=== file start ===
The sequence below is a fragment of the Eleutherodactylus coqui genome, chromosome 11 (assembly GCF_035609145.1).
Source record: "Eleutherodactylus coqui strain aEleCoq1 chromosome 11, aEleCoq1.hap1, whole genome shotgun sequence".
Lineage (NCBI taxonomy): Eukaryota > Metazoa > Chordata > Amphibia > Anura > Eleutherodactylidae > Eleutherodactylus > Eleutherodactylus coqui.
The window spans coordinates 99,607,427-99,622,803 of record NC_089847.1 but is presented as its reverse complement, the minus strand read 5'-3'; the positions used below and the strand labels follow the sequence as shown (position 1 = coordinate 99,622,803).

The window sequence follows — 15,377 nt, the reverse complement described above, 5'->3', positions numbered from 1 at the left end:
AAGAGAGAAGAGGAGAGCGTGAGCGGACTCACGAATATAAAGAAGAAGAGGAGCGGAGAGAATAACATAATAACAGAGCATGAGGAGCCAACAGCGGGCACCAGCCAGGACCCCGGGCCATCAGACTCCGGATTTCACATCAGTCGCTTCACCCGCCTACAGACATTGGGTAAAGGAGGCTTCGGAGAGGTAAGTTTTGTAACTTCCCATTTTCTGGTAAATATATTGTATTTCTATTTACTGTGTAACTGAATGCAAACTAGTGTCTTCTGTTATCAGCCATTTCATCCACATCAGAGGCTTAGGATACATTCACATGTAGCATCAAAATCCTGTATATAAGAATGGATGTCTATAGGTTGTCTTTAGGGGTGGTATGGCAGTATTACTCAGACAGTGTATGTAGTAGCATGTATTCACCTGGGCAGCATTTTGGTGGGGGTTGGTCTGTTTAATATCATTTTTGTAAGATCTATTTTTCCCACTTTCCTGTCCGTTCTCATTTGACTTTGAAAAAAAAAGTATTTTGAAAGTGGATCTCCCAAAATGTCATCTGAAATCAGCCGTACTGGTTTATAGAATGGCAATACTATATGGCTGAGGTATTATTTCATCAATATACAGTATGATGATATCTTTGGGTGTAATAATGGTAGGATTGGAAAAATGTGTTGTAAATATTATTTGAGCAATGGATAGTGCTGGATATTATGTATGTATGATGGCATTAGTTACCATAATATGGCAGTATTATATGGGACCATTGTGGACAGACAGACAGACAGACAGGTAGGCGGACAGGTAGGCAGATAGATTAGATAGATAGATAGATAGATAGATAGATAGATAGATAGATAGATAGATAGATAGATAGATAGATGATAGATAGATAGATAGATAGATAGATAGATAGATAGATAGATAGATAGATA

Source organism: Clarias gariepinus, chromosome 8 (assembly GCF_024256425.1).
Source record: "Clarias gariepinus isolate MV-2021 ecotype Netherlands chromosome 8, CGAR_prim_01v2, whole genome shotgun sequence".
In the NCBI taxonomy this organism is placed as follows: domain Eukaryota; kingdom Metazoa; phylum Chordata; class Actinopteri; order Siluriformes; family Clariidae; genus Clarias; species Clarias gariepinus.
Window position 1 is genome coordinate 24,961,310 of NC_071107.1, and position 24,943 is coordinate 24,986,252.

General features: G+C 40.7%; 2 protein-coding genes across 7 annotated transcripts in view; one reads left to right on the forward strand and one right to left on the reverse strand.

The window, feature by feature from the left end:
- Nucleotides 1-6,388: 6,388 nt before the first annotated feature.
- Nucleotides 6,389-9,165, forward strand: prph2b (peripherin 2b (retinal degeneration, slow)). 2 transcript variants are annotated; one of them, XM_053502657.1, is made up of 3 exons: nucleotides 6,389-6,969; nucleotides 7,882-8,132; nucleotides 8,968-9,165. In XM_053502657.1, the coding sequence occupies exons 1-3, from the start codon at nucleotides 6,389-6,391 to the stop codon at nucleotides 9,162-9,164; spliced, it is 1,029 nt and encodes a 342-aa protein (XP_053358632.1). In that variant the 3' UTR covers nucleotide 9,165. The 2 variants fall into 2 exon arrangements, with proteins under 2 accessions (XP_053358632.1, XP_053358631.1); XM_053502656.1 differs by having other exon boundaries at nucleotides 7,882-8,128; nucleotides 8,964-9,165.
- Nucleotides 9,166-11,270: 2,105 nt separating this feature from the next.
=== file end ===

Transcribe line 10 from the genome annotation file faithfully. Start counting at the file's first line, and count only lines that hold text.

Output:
Window position 1 is genome coordinate 24,961,310 of NC_071107.1, and position 24,943 is coordinate 24,986,252.